Success Stories By Dick Kazan - Valuable lessons on how to succeed in business and in life
Entertaining and compelling real-life stories with valuable
lessons on how to succeed in business and in life.
The author is successful business, real estate, and media entrepreneur Dick Kazan.
Published on April 10, 2007

This is an incredible, almost unbelievable story about a former homeless man. And yet it’s true.

This man later made a fortune and gave away $1.3 million of it to strangers in need. His name was Larry Stewart and if you’ve never heard of him, it’s because until late in his life, he handed out his money anonymously, often a hundred dollars at a time.

And when he finally did go public with his generosity, it was because he knew he didn’t have long to live and wanted to encourage us to “help other people out,” which he believed was the reason we are here.

Larry lived in Kansas City and at Christmas, he would walk over to people he’d never met, smile and wish them a Merry Christmas, as he’d hand them a $100 bill. They’d be stunned and grateful for the kindness of this “Secret Santa,” who would simply wish them well and walk away.

But Christmas aside, he handed out $100 bills all year long to people in need. However it was at Christmas time that he most enjoyed doing it.

Larry was born into poverty in Mississippi, and raised by his grandparents, whose home had no indoor plumbing and who heated bathwater on the stove. They lived on welfare.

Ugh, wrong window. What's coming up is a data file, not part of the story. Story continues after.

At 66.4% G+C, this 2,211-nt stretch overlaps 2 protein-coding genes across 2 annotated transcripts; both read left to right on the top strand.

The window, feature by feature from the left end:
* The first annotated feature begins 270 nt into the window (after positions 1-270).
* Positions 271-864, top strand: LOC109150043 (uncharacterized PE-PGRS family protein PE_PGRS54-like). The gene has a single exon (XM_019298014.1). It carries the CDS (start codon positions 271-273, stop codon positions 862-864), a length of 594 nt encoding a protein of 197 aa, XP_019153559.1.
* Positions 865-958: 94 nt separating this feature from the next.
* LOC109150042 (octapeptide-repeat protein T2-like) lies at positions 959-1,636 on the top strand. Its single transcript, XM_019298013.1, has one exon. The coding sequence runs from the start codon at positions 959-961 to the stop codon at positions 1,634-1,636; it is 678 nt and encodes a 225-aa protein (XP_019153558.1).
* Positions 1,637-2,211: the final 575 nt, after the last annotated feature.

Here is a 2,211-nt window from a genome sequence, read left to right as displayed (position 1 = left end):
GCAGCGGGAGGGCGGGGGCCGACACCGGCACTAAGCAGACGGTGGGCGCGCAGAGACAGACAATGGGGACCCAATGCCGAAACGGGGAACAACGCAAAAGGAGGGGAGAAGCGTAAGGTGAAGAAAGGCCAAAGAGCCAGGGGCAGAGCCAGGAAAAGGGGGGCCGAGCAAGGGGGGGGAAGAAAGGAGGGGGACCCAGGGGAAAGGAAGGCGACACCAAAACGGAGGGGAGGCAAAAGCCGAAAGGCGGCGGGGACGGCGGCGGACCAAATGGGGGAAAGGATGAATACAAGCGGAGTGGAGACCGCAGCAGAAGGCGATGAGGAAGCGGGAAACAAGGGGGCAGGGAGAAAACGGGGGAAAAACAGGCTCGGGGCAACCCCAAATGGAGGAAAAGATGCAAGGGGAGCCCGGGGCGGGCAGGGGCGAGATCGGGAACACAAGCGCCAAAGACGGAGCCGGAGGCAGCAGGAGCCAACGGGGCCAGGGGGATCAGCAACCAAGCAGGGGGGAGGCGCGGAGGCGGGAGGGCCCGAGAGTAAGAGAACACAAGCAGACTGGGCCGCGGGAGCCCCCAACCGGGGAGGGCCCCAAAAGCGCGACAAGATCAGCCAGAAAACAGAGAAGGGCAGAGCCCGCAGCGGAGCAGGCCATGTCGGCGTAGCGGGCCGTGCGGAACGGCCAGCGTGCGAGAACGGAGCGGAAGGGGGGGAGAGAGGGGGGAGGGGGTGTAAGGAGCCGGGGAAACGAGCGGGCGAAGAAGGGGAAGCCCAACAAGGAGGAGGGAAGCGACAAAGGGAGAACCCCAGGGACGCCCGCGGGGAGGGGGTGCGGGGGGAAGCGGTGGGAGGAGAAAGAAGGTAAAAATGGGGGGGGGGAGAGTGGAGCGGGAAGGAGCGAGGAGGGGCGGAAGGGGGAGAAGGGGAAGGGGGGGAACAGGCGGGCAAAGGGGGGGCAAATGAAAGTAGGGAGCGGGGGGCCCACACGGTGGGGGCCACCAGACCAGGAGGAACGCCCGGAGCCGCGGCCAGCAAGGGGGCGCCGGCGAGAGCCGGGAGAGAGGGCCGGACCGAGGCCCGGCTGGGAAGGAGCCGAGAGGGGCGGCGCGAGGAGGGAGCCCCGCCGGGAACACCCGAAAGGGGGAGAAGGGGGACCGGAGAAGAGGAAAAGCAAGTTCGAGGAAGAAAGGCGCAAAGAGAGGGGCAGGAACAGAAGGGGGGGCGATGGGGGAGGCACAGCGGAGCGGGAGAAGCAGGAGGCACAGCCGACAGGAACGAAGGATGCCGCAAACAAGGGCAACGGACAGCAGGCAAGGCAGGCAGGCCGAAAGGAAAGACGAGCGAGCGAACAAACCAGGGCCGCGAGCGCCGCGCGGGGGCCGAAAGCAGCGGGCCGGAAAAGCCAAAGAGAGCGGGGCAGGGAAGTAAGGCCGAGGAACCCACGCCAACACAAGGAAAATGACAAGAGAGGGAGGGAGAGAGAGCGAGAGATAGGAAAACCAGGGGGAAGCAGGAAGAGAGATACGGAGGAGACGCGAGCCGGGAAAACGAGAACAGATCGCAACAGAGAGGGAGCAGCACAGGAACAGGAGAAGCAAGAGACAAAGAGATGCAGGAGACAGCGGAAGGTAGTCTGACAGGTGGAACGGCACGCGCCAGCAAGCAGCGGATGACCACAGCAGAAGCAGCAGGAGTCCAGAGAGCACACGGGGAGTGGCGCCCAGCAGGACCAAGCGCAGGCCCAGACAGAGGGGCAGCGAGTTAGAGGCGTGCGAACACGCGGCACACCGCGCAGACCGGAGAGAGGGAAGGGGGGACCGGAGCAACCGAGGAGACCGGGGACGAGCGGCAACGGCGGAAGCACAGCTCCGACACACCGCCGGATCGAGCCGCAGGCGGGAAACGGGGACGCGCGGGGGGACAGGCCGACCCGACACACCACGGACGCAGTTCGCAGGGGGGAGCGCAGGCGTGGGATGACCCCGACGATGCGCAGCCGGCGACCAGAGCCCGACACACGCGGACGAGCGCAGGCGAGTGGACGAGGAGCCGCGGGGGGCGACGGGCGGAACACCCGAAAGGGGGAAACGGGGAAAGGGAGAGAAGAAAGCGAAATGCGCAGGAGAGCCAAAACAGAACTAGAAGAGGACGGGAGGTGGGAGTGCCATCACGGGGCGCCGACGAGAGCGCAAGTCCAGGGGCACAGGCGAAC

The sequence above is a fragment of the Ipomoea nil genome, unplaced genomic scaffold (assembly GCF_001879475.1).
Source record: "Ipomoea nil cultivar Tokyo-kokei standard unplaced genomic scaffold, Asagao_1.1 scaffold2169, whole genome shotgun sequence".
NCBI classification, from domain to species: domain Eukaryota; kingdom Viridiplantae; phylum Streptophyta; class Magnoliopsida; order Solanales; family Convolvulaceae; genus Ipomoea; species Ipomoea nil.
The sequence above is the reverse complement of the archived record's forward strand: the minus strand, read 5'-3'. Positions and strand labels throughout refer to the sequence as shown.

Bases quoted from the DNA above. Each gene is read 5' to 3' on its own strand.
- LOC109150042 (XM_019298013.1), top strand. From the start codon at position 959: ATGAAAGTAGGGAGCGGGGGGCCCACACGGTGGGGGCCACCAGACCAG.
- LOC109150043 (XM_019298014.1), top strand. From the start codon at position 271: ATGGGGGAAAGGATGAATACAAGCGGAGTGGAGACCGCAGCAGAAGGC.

Life was tough for Larry, who dropped out of college and got fired from various jobs until in 1971 when he lost his job, he was desperate.

Out of money, Larry lived in his broken-down car. After not eating for two days; he went into a Houston, Mississippi diner and had breakfast, savoring every bite. When the bill came, he didn’t know how he would pay it.

As the bill set on the table, he pretended he’d lost his wallet. Quietly watching, the owner of the diner walked over and said to him, “You must have dropped this,” as he put a $20 bill in Larry’s hand.

Deeply grateful and relieved, Larry paid his bill, pushed his car to a gas station and he left the community. But he promised himself he would never forget this kindness and if ever he could, he would do the same for others.

Because he had family in Kansas City, Larry went there. Over time, he got married and later he decided to start his own company, with his father-in-law as his major investor. Unfortunately, the firm went under and Larry couldn’t pay his bills.

Deeply depressed, he thought: “I was a failure in business, I was a failure as a husband, I was a failure as a father.”

In despair, he got a handgun, jumped into his car and seriously considered robbing a store. But Larry got control of himself and drove home, not knowing what to do next. It was then his brother-in-law called and provided money to get him through this predicament.

A week before the next Christmas, Larry lost his job. And in the following year, 1979, he got fired from another job, also a week before Christmas.

Feeling sorry for himself, Larry sat in his car in a drive-in restaurant. “It was cold and this carhop didn’t have on a very big jacket, and I thought to myself, ‘I think I got it bad,’ Larry said. “She’s out there in this cold making nickels and dimes.”

To pay his small tab, Larry gave her a $20 bill and told her to keep the change. After that he gave away money every Christmas to those in need.